Editor-in-Chief .............................................. Alyssa Foley News Editor ...............................................Jimmieka Mills Sports Editor .............................................John Cañamar Culture Editor ............................................. Erik Calderon Photo Editor .......................................... Thomas Hopkins Social Media Mgr. ...................................Jessica Wosiack Staff Writer .................................................. Ajani Stewart Staff Writer ................................................... Ana Ramirez Staff Writer ......................................... Emmanuel Akinola Staff Writer ................................................ Tori Hendricks Staff Writer .................................................. Fabian Brims Staff Writer ........................................... Marialuisa Rincon Staff Photographer .....................................Gilbert Bernal ——— The Egalitarian has been the official student newspaper of the Houston Community College System since September 1974. The Egalitarian is published bi-monthly, every other Wednesday except during holiday breaks. Print circulation is 8,000 copies per issue and distributed to selected HCC campuses in the Houston, Spring Branch, Alief, Katy, North Forest and Fort Bend areas. Comments and contributions are always welcome. Deadlines for contributions and advertisements are one week before the issue print date. The Egalitarian is written and edited by students of Houston Community College. This publication does not necessarily reflect the opinions, views, interests, attitudes and tastes of the Board of Trustees, HCC administration, faculty, staff or students. Opinions and editorial content of The Egalitarian that are unsigned do not necessarily reflect the opinions of The Egalitarian staff or adviser. The Egalitarian reserves the right to edit any submitted material for grammatical errors, offensive language, libelous materials and space constraints. It may also refuse any advertising that does not adhere to the HCC mission.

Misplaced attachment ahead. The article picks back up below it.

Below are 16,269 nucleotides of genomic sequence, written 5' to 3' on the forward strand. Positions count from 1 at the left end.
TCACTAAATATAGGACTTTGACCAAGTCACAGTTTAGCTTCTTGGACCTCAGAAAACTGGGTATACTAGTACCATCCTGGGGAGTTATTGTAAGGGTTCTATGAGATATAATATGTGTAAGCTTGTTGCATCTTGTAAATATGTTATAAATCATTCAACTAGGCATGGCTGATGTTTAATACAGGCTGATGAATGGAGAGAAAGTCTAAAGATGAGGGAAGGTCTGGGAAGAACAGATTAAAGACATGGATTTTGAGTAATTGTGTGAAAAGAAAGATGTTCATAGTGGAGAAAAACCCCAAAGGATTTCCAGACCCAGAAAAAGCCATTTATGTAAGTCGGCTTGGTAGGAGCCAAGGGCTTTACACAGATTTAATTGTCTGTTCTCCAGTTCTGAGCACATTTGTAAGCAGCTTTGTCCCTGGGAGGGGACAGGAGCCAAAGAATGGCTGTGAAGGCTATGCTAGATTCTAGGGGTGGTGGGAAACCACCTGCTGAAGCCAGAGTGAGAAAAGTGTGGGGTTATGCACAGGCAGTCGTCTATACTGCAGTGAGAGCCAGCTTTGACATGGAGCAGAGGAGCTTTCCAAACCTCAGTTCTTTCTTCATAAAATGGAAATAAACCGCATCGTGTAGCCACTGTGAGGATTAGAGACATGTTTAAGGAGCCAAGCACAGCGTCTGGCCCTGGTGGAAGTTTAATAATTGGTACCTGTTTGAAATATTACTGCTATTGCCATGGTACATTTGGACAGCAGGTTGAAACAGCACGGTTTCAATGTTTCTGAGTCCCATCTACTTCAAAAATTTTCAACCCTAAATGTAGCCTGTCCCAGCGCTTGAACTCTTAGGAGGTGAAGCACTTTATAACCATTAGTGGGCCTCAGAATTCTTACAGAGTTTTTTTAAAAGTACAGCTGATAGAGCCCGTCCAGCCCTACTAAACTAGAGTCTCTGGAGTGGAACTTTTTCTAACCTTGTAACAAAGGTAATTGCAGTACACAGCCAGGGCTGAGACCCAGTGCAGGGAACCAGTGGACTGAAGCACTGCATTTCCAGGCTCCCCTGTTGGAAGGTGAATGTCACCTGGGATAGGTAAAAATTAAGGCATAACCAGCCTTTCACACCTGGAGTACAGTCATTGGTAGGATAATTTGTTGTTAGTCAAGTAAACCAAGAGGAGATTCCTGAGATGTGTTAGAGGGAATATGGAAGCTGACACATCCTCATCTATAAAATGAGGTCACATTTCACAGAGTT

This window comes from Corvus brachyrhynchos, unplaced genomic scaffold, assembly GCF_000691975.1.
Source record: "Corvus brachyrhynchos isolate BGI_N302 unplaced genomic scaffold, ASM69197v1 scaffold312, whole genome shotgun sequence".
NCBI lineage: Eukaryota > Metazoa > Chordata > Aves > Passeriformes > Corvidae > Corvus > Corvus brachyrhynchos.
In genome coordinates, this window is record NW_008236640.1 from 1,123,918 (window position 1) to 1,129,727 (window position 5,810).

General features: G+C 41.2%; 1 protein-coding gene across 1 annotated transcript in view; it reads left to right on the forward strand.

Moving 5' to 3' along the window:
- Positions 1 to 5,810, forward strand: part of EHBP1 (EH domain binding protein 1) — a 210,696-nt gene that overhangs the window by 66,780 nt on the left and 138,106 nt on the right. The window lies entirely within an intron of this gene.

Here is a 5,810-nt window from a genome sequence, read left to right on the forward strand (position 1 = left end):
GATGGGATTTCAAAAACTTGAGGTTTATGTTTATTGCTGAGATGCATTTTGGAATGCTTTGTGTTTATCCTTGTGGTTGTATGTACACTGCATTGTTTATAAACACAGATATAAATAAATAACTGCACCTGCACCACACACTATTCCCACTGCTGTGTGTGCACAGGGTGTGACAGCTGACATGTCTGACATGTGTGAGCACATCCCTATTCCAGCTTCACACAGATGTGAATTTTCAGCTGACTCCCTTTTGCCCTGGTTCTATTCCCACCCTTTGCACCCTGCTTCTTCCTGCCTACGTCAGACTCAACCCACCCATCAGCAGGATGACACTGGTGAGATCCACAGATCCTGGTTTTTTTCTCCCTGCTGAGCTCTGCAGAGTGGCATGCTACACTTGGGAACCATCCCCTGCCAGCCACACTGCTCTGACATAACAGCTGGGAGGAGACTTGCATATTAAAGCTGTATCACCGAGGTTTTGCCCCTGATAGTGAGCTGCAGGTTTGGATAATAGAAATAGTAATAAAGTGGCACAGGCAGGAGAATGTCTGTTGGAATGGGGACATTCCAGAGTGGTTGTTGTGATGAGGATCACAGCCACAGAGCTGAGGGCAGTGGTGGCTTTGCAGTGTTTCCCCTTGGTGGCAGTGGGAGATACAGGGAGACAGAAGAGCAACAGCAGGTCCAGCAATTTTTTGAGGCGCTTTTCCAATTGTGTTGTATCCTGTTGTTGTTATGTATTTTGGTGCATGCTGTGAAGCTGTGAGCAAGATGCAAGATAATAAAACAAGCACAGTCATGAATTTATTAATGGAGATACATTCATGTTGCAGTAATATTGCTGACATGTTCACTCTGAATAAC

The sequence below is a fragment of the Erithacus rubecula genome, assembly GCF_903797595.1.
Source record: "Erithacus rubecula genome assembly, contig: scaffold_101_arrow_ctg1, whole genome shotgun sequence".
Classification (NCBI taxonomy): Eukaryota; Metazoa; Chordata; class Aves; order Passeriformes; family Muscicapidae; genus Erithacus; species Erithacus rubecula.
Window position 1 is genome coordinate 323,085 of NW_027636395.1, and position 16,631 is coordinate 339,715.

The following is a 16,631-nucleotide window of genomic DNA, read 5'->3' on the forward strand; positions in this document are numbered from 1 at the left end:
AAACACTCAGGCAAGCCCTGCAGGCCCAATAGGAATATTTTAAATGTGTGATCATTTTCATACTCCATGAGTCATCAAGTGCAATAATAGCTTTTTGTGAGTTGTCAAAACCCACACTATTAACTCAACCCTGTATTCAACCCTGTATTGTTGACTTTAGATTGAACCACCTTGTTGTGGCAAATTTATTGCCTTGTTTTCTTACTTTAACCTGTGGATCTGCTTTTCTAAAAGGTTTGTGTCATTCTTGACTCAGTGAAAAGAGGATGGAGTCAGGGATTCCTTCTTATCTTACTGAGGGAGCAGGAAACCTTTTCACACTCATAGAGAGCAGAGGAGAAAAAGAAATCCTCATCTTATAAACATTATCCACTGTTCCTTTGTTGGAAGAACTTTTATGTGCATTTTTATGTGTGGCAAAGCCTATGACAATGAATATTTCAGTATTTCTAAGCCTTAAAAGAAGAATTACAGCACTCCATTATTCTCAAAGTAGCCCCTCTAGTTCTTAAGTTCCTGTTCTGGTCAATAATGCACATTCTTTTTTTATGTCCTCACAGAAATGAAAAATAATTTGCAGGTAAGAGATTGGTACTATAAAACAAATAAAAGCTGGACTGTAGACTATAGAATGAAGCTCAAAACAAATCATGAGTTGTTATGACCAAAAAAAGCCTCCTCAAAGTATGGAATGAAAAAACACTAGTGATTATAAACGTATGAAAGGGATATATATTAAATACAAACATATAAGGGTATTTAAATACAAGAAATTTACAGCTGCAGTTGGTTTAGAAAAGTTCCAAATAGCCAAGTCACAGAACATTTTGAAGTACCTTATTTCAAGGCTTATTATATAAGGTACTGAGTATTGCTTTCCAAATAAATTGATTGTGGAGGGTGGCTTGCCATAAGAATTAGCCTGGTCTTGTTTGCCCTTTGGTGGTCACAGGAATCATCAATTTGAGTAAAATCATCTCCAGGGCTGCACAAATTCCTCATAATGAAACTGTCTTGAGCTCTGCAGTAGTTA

The Egalitarian staff consists of HCC students who must complete all tasks required to produce the newspaper, which serves all campuses of the HCC System. We want all students from all majors to contribute. However, we must follow our submissions policy in order to operate under our limitations of time, energy and staff. All staff and contributing writers must be currently enrolled students at Houston Community College. The Egalitarian interacts with contributing writers via e-mail and telephone. Visiting The Egalitarian will not help contributors get published, only quality work will. Publication priority is given to staff members and assigned articles, and verbal commitments for assignments will not be accepted or recognized. Press releases, story ideas, news tips and suggestions are always welcomed. Any student interested in joining The Egalitarian staff may request more detailed information regarding story length, topics, style, etc., by e-mailing The Egalitarian Faculty Adviser Fredrick Batiste at email@example.com.